In an escalation of fierce clashes in Ivory Coast, forces loyal to presidential claimant Alassane Ouattara have attacked the home of incumbent leader Laurent Gbagbo.
Loyalists of the internationally recognised president Ouattara are launching what is being seen as a final push in the main city of Abidjan to topple Mr Gbagbo and those loyal to him. In a matter of days, they have swept south across the county in a bid to oust Mr Gbagbo, who refused to concede last November’s election, and have arrived on his doorstep.
“His house is under attack. That’s for sure. There is a resistance, but it’s under attack,” Mr Ouattara‘s spokesman, Patrick Achi, said.
He added that Gbagbo has remained in his house and “shows no sign of giving up.”
Mr Ouattara’s camp have also seized the nearby headquarters of state broadcaster RTI, which has remained loyal to incumbent Gbagbo.
The station went off air on Thursday evening after hours of fighting near its headquarters in Abidjan.
Residents across the city have said the broadcaster stopped transmitting after repeatedly showing images of Gbagbo and his close entourage.
Mr Ouattara himself appeared on TV hours later, issuing a call to the country’s military forces to back him. He said his troops were on the verge of ousting his arrival.
He said: “Today they are at the doorstep of Abidjan. To all those who are still hesitating, whether you are generals, superior officers, officers, under-officers, rank-and-file soldiers, I ask you to put yourself at the disposal of your country and thereby return to legality.
“There is still time to join your brothers-in-arms, the Republican Forces. The country calls you.”
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France – the former colonial power in Ivory coast said presidential claimant Laurent Gbagbo must stand down at once, end violence and hand over power to rival Alassane Ouattara.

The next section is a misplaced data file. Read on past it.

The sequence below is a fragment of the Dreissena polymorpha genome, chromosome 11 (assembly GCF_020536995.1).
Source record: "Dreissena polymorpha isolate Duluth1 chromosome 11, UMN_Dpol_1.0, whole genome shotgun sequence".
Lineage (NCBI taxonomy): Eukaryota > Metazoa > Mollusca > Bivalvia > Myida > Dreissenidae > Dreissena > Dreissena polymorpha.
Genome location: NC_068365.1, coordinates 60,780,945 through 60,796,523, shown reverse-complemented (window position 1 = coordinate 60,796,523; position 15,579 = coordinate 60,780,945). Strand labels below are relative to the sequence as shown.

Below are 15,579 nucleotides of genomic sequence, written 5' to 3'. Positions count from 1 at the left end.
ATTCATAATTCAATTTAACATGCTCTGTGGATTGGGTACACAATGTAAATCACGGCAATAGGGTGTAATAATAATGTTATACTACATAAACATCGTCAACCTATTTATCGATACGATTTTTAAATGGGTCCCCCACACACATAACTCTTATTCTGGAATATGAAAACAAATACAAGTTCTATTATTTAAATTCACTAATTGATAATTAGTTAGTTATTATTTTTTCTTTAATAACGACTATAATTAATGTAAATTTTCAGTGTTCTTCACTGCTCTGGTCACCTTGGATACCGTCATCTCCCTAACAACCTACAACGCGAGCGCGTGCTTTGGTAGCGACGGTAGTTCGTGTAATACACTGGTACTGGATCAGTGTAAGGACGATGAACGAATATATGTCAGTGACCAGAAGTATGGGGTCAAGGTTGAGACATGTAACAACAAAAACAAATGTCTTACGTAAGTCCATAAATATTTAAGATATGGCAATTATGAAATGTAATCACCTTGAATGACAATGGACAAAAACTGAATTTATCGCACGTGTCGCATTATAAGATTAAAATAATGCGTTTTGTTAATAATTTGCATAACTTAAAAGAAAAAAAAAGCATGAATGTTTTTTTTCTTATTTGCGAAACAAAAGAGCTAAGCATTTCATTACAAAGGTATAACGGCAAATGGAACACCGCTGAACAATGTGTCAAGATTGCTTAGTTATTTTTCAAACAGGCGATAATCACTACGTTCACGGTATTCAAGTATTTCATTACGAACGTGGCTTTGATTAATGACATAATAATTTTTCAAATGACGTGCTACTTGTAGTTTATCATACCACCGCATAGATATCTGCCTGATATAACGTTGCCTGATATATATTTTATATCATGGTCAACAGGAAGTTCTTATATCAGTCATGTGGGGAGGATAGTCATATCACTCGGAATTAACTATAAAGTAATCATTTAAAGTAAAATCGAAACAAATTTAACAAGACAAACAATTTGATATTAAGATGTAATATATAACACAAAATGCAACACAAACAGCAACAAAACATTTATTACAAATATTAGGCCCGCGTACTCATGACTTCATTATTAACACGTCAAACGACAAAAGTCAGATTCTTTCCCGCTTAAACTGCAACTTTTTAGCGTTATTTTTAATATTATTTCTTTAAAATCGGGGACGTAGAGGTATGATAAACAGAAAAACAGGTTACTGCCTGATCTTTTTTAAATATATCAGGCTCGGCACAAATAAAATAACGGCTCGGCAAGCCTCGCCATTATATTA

“It is urgent to bring a definitive end to the crisis triggered by Laurent Gbagbo’s refusal to recognise his defeat,” President Nicolas Sarkozy’s office said in a statement after Sarkozy met key ministers to discuss the crisis in Ivory Coast.
Meanwhile Laurent Gbagbo said ‘he will fight to the end’
“For his ideas, he will go to the end,” spokesman Toussaint Alain told reporters ked if Gbgabo was prepared to die in Ivory Coast.
“He has no intention of standing down or giving up his power. He will in the coming hours have proposals for the armed opposition,” Alain said.
He said Gbgabo was prepared for dialogue with his opponents, but Toussaint did not expand on what form that could take. Alain said he had just spoken to Gbgabo, who was in a “secure location” in Ivory Coast and directing operations.
He declined to say whether Gbagbo was in Abidjan, the scene of fierce fighting on Friday as troops loyal to him fended off attacks by forces seeking to install rival Alassane Ouattara.
Mr Ouattara’s government has ordered the closure of Ivory Coast’s land, air and sea borders until further notice, according to an Interior Ministry statement.
He previously ordered an overnight curfew and reports are emerging that Mr Gbagbo’s forces have ceded control of Abidjan’s airport to United Nations peacekeepers.
A UN peacekeeping spokesman, Michel Bonnardeaux, confirmed that UN troops were at the airport.
“At the request of the civilian airport authorities we sent a platoon of about 30 troops. Initially there was some resistance on the road to get there, but now they are at the airport,” he said.
A British Foreign Office spokesperson warned the situation is extremely tense, he said: “We are gravely concerned by the violence that continues to occur in Abidjan and deplore any loss of life. We call on all sides to exercise restraint. Reports of human rights violations must be investigated and those responsible held to account.”
The U.S. State Department have repeated calls for Gbagbo to stand down.
“It appears that his time is drawing nigh,” State Department spokesman Mark Toner said. “We would urge Mr Gbabgo to read the writing on the wall and to step down now.”